What happened next was extraordinary. The belief that citizens had to pay for the mistakes of a financial monopoly, that an entire nation must be taxed to pay off private debts was shattered, transforming the relationship between citizens and their political institutions and eventually driving Iceland’s leaders to the side of their constituents. The Head of State, Olafur Ragnar Grimsson, refused to ratify the law that would have made Iceland’s citizens responsible for its bankers’ debts, and accepted calls for a referendum.

Of course the international community only increased the pressure on Iceland. Great Britain and Holland threatened dire reprisals that would isolate the country. As Icelanders went to vote, foreign bankers threatened to block any aid from the IMF. The British government threatened to freeze Icelander savings and checking accounts. As Grimsson said: “We were told that if we refused the international community’s conditions, we would become the Cuba of the North. But if we had accepted, we would have become the Haiti of the North.” (How many times have I written that when Cubans see the dire state of their neighbor, Haiti, they count themselves lucky.)

In the March 2010 referendum, 93% voted against repayment of the debt. The IMF immediately froze its loan. But the revolution (though not televised in the United States), would not be intimidated. With the support of a furious citizenry, the government launched civil and penal investigations into those responsible for the financial crisis. Interpol put out an international arrest warrant for the ex-president of Kaupthing, Sigurdur Einarsson, as the other bankers implicated in the crash fled the country.

But Icelanders didn’t stop there: they decided to draft a new constitution that would free the country from the exaggerated power of international finance and virtual money. (The one in use had been written when Iceland gained its independence from Denmark, in 1918, the only difference with the Danish constitution being that the word ‘president’ replaced the word ‘king’.)

To write the new constitution, the people of Iceland elected twenty-five citizens from among 522 adults not belonging to any political party but recommended by at least thirty citizens. This document was not the work of a handful of politicians, but was written on the internet. The constituent’s meetings are streamed on-line, and citizens can send their comments and suggestions, witnessing the document as it takes shape. The constitution that eventually emerges from this participatory democratic process will be submitted to parliament for approval after the next elections.

Some readers will remember that Iceland’s ninth century agrarian collapse was featured in Jared Diamond’s book by the same name. Today, that country is recovering from its financial collapse in ways just the opposite of those generally considered unavoidable, as confirmed yesterday by the new head of the IMF, Christine Lagarde to Fareed Zakaria. The people of Greece have been told that the privatization of their public sector is the only solution. And those of Italy, Spain and Portugal are facing the same threat.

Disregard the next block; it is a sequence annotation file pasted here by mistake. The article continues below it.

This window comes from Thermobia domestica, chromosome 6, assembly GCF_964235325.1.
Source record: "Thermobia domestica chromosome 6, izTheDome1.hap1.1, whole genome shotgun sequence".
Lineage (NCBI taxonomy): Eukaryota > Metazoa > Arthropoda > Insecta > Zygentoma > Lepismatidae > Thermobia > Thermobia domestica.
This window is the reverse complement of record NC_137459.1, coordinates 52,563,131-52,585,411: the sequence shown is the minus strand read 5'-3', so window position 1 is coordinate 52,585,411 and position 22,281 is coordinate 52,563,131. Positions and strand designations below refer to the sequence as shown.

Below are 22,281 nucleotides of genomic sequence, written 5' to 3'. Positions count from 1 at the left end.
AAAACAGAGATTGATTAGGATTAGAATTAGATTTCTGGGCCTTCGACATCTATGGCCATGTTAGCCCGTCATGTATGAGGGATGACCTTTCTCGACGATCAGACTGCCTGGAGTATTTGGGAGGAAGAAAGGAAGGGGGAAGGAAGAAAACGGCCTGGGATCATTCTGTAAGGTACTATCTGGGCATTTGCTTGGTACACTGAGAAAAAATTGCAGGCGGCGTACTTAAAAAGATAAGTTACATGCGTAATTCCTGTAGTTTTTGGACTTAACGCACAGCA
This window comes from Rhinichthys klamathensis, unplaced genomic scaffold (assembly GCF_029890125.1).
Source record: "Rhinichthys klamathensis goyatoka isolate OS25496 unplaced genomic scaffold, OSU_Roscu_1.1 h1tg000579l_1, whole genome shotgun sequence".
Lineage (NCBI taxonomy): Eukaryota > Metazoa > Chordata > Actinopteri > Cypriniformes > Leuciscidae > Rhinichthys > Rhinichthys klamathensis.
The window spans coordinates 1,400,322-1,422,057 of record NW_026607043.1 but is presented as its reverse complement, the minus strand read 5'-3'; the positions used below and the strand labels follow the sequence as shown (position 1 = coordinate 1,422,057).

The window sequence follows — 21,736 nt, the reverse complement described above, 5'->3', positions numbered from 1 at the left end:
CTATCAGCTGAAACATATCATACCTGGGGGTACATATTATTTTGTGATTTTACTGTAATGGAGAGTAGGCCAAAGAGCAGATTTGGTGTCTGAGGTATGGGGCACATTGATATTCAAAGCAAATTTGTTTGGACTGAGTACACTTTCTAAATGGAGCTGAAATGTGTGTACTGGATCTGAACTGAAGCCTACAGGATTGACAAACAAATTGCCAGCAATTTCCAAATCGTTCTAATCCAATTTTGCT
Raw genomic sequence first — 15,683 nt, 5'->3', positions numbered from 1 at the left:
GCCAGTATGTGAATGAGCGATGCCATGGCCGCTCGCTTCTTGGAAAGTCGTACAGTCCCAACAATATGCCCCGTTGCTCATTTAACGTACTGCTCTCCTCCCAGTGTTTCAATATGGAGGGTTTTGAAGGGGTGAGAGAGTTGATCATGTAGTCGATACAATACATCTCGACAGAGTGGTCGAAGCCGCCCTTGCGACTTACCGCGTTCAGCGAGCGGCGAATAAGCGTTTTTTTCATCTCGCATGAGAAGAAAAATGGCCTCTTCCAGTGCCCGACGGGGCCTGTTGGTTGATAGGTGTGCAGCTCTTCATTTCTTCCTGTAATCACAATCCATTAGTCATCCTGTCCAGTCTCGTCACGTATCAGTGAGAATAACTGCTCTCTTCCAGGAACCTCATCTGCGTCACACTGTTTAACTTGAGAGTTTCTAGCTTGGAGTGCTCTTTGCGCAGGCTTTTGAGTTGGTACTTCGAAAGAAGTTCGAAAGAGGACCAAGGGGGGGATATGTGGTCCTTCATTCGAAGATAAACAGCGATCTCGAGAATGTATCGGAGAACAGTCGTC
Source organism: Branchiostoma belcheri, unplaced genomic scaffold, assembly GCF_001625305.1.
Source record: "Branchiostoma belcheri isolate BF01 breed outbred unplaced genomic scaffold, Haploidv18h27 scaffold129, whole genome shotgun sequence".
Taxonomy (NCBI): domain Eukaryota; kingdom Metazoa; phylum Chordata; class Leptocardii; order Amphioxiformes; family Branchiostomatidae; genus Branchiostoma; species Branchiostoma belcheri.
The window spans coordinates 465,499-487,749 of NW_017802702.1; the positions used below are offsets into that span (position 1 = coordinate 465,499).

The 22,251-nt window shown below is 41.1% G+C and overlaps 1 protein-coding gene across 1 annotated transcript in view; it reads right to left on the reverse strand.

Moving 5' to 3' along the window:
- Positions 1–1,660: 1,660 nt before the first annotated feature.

They should look to Iceland. Refusing to bow to foreign interests, that small country stated loud and clear that the people are sovereign.

That’s why it is not in the news anymore.




That article was awesome.

The frightening "almost" reality for Iceland with a series of continuing "debt" repayments and a succession of BS policies to the public justifying that debt of virtual money for an exchange of tangible real value(human resources) and they weren't taken in.

I guess the small size of their country, the relative close proximity of their population, the resultant intellectual debate, and steadfast activism when matters of concern to them as a whole became an obvious threat, was their saving grace.

In contrast, those countries who tell their public that they as individuals within a collective called a nation state ,are liable and owe for debts made between private entities helped along by the economists, media and political representatives who peddle a perverse form of "moral obligation" and the "doing the right thing" claptrap, are committing their populace' into serfdom.

There have been three bailouts(qualitative easing sounds like a laxative; the "international powers that be" can't be accused of not possessing a sense of humor) with talk of a fourth in the worlds mightiest superpower and no one seems overly concerned about the new round of virtual debt created.